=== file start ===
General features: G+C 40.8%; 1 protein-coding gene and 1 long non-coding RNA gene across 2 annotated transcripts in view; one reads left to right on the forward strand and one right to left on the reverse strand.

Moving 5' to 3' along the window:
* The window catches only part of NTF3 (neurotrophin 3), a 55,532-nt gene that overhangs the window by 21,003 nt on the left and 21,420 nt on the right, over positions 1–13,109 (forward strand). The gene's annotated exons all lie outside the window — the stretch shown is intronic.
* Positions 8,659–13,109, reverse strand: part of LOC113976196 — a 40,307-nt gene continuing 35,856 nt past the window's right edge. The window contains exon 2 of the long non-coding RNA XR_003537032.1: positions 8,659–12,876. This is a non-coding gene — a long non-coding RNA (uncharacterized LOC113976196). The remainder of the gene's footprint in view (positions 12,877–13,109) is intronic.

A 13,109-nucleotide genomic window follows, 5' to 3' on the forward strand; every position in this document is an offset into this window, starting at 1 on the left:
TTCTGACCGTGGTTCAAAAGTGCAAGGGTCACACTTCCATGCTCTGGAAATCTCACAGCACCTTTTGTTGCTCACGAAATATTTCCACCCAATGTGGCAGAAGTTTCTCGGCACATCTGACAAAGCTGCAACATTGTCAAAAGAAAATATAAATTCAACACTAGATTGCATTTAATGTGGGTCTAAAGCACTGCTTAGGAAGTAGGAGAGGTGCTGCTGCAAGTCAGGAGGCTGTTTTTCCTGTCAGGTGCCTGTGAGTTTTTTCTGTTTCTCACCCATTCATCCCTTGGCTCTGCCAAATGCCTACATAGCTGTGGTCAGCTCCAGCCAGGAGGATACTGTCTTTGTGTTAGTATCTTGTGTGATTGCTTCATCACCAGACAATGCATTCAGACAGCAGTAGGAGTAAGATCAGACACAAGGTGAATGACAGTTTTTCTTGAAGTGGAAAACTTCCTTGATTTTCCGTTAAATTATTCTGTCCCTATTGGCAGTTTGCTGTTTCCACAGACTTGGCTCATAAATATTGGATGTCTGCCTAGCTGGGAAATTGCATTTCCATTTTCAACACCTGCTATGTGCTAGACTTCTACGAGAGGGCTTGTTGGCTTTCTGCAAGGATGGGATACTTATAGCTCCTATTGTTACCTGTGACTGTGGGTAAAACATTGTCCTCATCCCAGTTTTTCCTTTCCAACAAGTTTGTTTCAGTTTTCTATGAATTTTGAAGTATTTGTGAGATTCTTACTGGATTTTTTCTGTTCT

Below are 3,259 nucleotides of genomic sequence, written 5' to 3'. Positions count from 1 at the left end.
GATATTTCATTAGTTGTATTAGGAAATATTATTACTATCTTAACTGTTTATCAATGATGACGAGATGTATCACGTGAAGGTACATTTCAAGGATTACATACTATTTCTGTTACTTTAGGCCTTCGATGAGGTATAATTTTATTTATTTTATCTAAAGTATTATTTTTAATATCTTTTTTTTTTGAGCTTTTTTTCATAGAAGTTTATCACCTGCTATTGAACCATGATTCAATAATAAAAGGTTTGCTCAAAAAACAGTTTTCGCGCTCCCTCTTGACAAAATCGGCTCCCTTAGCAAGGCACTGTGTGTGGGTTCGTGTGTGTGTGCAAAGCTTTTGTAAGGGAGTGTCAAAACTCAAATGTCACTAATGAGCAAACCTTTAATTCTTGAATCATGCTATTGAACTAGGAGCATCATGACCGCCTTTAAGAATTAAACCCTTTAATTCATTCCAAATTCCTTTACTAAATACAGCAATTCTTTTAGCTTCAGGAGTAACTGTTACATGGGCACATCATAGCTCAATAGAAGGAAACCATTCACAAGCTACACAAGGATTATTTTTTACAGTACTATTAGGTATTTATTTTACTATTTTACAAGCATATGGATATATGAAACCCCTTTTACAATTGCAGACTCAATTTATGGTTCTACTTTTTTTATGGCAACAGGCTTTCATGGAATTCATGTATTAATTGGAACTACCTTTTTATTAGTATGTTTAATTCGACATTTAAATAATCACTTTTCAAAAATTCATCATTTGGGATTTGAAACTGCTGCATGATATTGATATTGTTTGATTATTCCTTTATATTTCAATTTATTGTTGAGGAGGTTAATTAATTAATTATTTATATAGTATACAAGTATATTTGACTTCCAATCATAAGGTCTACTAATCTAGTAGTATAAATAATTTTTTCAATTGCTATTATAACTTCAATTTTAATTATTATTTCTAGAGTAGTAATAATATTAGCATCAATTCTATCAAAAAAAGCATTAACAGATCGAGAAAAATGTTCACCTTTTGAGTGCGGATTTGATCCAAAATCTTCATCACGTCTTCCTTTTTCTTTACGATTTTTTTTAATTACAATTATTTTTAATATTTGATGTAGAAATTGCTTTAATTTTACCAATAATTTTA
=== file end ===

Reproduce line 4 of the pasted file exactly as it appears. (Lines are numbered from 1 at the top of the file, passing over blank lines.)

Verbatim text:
* Positions 8,659–13,109, reverse strand: part of LOC113976196 — a 40,307-nt gene continuing 35,856 nt past the window's right edge. The window contains exon 2 of the long non-coding RNA XR_003537032.1: positions 8,659–12,876. This is a non-coding gene — a long non-coding RNA (uncharacterized LOC113976196). The remainder of the gene's footprint in view (positions 12,877–13,109) is intronic.